The rollout of 4G services combined with rising incomes in a data-hungry nation is set to drive growth in Myanmar’s telecoms sector for the foreseeable future. After two years of international operators entering the market, data consumption has surpassed neighbouring countries and continues to accelerate, fuelled by affordable smartphones.
In May 2016 Ooredoo became the first of three operators to offer commercial 4G LTE services in selected areas. The rollout was assisted by Nokia using their Single RAN and core packet platforms. Within three months of launching the firm had half a million 4G customers across three areas, covering half of Yangon, all of Mandalay and about 90% of Naypyidaw, encompassing 4.6m people, according to an August 2016 report from The Myanmar Times. Furthermore, of Ooredoo’s 8.2m subscribers in August 2016, 80% were already data users, with an even split of customers across rural and urban areas. While the expansion into rural communities has led to a 35% decline in average revenue per user for Ooredoo, the launch of 4G services has broadened the company’s revenue stream and improved the quality of service.
Telenor quickly followed suit, offering 4G service in the administrative capital of Naypyidaw in June 2016. The decision to launch in the sparsely populated government capital was taken to avoid disrupting 3G services, although the Norwegian operator quickly began a testing phase in Yangon and Shan State’s Muse and Myawaddy shortly after the initial launch. Telenor has also been hard at work in strengthening its fibre backbone. It has built three international long-haul connections out of the country, ranging from 10 Gbps to 30 Gbps, with two connecting to Thailand and one to China. According to a February 2016 report by magazine Frontier Myanmar, Telenor officials have said a fourth connection to India is in the pipeline. Not to be undermined, the Myanma Posts and Telecoms-KDDI Summit Global Myanmar joint venture had a soft launch of 4G LTE services in the areas of Yangon and Naypyidaw in October 2016.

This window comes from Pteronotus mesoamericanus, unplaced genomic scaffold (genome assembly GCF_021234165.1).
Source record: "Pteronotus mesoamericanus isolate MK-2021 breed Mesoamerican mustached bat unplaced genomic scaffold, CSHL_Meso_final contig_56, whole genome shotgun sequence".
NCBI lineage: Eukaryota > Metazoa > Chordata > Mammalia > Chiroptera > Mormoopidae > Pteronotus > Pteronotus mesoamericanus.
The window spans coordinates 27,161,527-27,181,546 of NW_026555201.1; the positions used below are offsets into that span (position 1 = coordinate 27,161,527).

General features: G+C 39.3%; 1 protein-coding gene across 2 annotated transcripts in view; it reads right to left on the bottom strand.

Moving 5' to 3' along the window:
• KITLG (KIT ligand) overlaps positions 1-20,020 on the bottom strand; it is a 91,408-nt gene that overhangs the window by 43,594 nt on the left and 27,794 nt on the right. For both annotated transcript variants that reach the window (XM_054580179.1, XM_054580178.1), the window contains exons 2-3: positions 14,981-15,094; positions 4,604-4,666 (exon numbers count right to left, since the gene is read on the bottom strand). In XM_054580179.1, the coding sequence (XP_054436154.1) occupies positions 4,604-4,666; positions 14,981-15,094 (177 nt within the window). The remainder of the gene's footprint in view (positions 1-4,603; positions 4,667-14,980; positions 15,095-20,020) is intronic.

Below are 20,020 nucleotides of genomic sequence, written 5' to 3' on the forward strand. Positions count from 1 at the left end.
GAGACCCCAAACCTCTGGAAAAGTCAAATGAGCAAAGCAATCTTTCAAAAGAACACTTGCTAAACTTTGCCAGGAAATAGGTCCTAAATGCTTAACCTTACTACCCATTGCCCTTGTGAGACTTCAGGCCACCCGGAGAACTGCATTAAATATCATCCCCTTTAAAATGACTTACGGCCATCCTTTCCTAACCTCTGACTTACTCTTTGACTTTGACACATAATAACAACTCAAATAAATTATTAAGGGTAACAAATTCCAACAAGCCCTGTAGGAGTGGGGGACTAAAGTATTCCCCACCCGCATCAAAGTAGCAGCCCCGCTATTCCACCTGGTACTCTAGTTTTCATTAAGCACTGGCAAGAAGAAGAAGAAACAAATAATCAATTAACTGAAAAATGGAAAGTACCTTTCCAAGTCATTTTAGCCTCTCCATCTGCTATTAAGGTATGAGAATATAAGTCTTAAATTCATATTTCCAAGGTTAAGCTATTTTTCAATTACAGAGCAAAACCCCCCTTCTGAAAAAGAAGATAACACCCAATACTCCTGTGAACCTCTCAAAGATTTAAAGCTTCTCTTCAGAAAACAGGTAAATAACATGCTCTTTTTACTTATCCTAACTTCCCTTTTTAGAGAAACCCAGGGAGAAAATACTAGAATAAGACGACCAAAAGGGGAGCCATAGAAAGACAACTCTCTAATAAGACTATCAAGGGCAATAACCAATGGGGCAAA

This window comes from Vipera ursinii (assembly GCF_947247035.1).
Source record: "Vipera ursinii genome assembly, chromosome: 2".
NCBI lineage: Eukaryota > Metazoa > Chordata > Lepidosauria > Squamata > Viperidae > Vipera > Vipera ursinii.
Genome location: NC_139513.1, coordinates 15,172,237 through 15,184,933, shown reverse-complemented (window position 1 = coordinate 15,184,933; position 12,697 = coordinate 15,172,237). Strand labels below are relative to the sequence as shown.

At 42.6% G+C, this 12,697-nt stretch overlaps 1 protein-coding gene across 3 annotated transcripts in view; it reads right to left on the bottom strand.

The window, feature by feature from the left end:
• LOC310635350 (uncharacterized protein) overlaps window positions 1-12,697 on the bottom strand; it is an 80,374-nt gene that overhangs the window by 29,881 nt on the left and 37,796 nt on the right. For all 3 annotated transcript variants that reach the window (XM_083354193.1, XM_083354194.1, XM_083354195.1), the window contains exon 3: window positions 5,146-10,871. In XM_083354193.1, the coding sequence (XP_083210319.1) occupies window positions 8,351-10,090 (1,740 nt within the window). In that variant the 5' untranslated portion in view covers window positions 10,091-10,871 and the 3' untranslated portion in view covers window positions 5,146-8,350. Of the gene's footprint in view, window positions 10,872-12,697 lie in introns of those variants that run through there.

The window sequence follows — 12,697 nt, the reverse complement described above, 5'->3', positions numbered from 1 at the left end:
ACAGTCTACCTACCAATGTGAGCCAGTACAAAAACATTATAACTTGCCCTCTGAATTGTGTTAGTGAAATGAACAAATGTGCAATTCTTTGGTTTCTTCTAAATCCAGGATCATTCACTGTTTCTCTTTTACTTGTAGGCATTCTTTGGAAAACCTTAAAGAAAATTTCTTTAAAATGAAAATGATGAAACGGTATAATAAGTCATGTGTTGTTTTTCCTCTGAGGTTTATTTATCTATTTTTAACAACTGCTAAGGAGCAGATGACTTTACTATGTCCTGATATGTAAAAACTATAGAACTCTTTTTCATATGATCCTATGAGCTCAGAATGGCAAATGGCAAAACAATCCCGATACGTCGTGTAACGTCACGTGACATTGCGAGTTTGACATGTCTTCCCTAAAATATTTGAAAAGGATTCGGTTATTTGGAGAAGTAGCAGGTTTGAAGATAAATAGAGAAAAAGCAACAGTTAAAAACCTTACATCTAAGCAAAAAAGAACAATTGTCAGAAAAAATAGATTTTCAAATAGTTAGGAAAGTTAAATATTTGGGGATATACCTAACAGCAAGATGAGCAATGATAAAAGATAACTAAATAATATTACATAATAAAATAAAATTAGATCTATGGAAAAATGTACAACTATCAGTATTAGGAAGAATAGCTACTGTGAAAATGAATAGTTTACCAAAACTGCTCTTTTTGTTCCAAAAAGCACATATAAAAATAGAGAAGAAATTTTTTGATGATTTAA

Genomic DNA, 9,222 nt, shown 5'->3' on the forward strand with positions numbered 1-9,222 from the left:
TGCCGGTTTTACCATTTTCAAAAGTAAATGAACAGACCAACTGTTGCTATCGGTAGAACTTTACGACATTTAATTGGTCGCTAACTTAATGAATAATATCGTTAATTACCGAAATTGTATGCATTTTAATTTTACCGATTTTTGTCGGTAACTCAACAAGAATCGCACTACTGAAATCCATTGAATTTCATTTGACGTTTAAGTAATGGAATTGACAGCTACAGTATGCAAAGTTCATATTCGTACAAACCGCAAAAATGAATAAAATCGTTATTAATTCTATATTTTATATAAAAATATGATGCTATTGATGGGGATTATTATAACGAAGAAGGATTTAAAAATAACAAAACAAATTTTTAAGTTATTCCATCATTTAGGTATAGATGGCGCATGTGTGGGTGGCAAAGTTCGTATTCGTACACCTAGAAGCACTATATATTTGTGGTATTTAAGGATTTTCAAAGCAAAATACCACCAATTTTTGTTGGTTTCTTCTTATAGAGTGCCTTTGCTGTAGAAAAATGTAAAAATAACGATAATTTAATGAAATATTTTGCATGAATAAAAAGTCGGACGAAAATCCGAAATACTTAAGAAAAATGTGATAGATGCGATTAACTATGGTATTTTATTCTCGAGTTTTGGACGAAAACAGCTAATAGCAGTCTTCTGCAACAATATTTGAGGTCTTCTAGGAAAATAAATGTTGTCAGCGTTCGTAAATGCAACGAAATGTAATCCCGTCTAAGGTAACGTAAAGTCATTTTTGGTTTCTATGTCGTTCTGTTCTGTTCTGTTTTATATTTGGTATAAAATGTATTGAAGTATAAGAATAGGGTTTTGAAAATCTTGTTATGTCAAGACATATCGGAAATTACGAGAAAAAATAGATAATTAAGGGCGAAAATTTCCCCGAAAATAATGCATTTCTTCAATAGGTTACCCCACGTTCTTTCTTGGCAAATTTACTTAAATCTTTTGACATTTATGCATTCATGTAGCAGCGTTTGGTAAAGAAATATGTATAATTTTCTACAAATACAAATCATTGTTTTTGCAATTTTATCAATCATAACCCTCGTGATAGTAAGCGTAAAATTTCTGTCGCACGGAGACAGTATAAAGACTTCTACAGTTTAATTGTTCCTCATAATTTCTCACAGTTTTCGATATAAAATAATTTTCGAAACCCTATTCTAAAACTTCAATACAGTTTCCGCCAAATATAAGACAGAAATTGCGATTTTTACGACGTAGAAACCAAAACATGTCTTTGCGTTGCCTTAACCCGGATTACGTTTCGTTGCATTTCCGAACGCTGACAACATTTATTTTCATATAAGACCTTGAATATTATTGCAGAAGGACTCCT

The biggest challenge to the expansion of 4G technology is the limited operating space that operators have as a result of partial spectrum allocation. To start with, 4G services will be for internet only, with voice calls supported by 3G – at least until new spectrum becomes available. As it stands, both foreign operators have access to 900-MHz and 2100-MHz bands, with the latter being used for LTE technology. With only 20-MHz, each within the 2100-MHz band, 4G capability is restricted.
Once the new government took office and reformed the Ministry of Communications and IT, it drew up a 100-day plan to guide the future development of the nation. Shortly after, an official announcement was made that three lots of 2x20 MHz across three regions within the 2600-MHz band would be auctioned. All three major telecoms operators withdrew their applications, instead deciding to wait for the allocation of spectrum within the 1800-MHz band. In terms of coverage, the 2600-MHz band has greater data capacity and is suitable for densely populated areas, but not for rural locations. The idea behind not competing for the 2600-MHz band is that lower frequencies are better equipped to penetrate walls, and therefore more suitable for greater coverage. Generally speaking, in developed markets lower spectrums are sold off first.
With the country officially being reclassified from a low-income to a lower-middle income country by the World Bank in 2015, data appetite is likely to increase with incomes, which bodes well for those investing in internet penetration. Once the 1800-MHz band is made available, 4G rollout is likely to be prioritised for urban populations. However, operators will track the expansion of 4G handsets with the intention of capturing new clientele in the growing middle class.
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